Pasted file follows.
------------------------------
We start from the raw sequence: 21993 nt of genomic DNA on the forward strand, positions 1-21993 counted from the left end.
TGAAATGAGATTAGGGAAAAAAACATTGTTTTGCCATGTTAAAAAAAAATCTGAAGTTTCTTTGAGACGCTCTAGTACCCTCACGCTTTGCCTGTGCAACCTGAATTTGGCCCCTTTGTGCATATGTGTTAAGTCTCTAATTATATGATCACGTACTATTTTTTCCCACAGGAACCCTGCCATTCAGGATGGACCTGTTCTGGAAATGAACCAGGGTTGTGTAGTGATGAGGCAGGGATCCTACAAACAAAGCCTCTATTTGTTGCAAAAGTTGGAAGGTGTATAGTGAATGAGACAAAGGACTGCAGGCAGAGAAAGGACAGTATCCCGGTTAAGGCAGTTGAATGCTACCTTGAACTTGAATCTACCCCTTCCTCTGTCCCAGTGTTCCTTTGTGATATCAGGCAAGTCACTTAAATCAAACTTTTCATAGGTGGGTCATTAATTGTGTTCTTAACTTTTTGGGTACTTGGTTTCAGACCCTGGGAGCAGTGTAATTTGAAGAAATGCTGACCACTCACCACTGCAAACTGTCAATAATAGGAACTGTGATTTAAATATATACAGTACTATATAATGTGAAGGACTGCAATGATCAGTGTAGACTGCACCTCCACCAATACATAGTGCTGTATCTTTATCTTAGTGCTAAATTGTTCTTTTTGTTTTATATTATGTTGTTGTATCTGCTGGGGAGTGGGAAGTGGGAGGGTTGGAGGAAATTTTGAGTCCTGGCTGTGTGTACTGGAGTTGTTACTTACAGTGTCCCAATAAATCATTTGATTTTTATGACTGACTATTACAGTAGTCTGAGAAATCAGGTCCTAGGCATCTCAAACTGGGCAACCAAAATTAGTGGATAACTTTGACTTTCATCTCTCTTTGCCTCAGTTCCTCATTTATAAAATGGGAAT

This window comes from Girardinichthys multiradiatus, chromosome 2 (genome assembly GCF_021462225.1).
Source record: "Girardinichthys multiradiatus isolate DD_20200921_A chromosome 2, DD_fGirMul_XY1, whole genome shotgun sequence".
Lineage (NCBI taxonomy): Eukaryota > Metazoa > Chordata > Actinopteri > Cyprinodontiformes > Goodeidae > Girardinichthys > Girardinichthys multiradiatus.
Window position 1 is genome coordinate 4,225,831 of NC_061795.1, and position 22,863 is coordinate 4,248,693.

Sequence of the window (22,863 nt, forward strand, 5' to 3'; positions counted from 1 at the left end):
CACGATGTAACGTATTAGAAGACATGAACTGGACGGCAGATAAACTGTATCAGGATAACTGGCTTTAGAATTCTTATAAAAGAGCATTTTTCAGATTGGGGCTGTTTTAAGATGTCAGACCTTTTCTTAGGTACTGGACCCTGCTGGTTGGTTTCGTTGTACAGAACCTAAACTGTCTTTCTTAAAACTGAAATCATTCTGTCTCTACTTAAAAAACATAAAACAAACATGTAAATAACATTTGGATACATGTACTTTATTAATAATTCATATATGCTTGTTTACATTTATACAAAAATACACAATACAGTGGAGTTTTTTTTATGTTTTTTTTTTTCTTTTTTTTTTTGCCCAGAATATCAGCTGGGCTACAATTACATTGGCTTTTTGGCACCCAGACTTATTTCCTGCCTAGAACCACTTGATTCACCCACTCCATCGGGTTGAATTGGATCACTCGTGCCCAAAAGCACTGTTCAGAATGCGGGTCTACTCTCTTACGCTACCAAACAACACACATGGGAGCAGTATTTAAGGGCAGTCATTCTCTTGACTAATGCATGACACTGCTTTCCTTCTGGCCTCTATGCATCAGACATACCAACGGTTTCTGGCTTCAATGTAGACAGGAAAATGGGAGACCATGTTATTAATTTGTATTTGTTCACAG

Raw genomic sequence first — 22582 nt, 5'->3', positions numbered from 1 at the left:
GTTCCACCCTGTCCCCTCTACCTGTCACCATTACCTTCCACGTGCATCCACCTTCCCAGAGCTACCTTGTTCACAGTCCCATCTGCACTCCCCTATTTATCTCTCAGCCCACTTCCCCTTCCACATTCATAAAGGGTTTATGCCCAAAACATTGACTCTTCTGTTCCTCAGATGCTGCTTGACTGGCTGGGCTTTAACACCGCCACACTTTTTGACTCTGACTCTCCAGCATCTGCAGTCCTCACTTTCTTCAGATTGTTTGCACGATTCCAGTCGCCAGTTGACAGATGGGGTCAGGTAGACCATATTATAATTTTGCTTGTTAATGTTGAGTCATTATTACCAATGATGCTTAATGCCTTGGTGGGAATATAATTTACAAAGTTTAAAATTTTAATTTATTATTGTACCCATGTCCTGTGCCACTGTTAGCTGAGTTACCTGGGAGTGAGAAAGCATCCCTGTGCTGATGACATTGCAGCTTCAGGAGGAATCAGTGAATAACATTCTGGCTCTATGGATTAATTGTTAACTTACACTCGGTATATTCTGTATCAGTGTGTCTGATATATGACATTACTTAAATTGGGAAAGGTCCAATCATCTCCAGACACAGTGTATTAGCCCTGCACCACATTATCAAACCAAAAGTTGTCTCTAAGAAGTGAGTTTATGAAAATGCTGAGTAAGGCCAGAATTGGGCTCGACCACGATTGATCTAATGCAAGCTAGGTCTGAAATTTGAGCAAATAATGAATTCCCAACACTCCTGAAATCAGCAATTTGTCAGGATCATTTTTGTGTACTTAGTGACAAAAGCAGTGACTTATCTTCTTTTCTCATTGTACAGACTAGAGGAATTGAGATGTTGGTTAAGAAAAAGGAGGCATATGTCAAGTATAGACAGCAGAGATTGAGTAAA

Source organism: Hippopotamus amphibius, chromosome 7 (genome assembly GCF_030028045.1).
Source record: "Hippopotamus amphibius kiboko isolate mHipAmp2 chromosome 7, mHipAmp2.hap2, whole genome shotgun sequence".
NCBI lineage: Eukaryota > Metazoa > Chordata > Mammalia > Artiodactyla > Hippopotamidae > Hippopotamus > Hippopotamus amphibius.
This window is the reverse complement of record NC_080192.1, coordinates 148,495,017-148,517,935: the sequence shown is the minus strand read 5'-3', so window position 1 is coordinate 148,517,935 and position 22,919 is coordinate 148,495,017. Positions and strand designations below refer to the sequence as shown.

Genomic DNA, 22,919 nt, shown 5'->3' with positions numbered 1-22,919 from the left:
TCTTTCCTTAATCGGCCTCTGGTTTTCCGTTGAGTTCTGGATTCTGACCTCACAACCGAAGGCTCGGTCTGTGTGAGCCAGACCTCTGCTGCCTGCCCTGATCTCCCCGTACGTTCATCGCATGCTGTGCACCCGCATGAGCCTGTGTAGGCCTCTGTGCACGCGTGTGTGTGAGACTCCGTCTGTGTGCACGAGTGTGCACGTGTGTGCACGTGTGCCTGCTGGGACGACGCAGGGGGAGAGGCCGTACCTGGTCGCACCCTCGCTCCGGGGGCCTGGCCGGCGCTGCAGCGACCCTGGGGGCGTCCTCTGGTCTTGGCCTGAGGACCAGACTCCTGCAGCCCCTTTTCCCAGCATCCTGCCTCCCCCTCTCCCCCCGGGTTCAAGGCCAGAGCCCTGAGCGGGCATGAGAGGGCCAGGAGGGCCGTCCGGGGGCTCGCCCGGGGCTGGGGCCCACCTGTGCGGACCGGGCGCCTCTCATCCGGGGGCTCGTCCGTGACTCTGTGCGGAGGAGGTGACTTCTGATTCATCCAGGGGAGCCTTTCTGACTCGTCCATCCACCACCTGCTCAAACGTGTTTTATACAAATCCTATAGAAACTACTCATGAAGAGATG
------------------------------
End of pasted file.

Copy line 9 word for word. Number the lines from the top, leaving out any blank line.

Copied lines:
Raw genomic sequence first — 22582 nt, 5'->3', positions numbered from 1 at the left: